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# Re: Difference between von mises stress and principle stress

## Re: Difference between von mises stress and principle stress

(OP)
Hi guys

I am doing some stress analysis for my polycarbonate structure. From my understanding, von mises stress is used to analyze stress for ductile material. However, as all is aware, we need to consider the principle stresses which is also critical. I am wonder whether the von mises stress just analyse the bending stress? Should I consider the principle stresses which is more critical and ignore the von mises?

### RE: Re: Difference between von mises stress and principle stress

Hi,

Von Mises stress is simply some kind of equivalent stress used  to evaluate the 'total' stress. It is a combination of stresses acting in multiple (so-called principal) directions. Maximum number of these directions is 3 (for a 3-dimensiona solid). Von Mises stress is one of many stress quanitities which is used to define an overall stress value for some structure. If you consider a 1D bar loaded in uniaxial tension, the Von Mises stress will simply equal the applied stress in de laoding direction. Note that this is only true for uniaxial tension, where the bar is free to contract, resulting in zero stresses perpenicular to the laoding direction. Constraining lateral deformation of the bar will result in nonzero stresses in lateral directions, yielding the Von Mises stress to be unequal to the applied stress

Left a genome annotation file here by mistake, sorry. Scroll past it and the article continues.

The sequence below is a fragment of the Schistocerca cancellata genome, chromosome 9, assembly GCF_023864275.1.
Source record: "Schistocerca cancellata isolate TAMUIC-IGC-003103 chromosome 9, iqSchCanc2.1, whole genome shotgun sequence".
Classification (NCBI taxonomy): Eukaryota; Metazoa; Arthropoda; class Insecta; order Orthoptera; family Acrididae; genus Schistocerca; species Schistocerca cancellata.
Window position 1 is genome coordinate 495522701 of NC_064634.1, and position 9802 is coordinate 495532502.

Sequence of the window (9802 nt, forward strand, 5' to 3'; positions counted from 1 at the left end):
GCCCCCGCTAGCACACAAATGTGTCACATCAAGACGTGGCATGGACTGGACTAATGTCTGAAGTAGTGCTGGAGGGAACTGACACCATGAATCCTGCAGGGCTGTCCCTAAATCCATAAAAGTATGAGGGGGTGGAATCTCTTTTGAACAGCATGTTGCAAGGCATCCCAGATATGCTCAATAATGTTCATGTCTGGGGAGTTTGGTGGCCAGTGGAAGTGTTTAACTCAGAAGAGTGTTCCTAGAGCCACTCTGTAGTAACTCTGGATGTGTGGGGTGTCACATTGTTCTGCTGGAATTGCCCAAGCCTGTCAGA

As I already mention the Von Mises stress is a combination of the 3 principal stresses. Principal stresses are simply stresses which act normal to the principle planes. These planes are planes where the shear stresses equal zero. A rondomly oriented material point can be rewritten in such a way that all shear stresses are elimanted, thus resulting in only three stress components, which are the principal stresses. If you again consider a simple uniaxial bar, the following holds:

Von mises stress = principal stress = applied stress.

For more insight you should consult some articles on (3D) elasticity. There is plenty of literature available.

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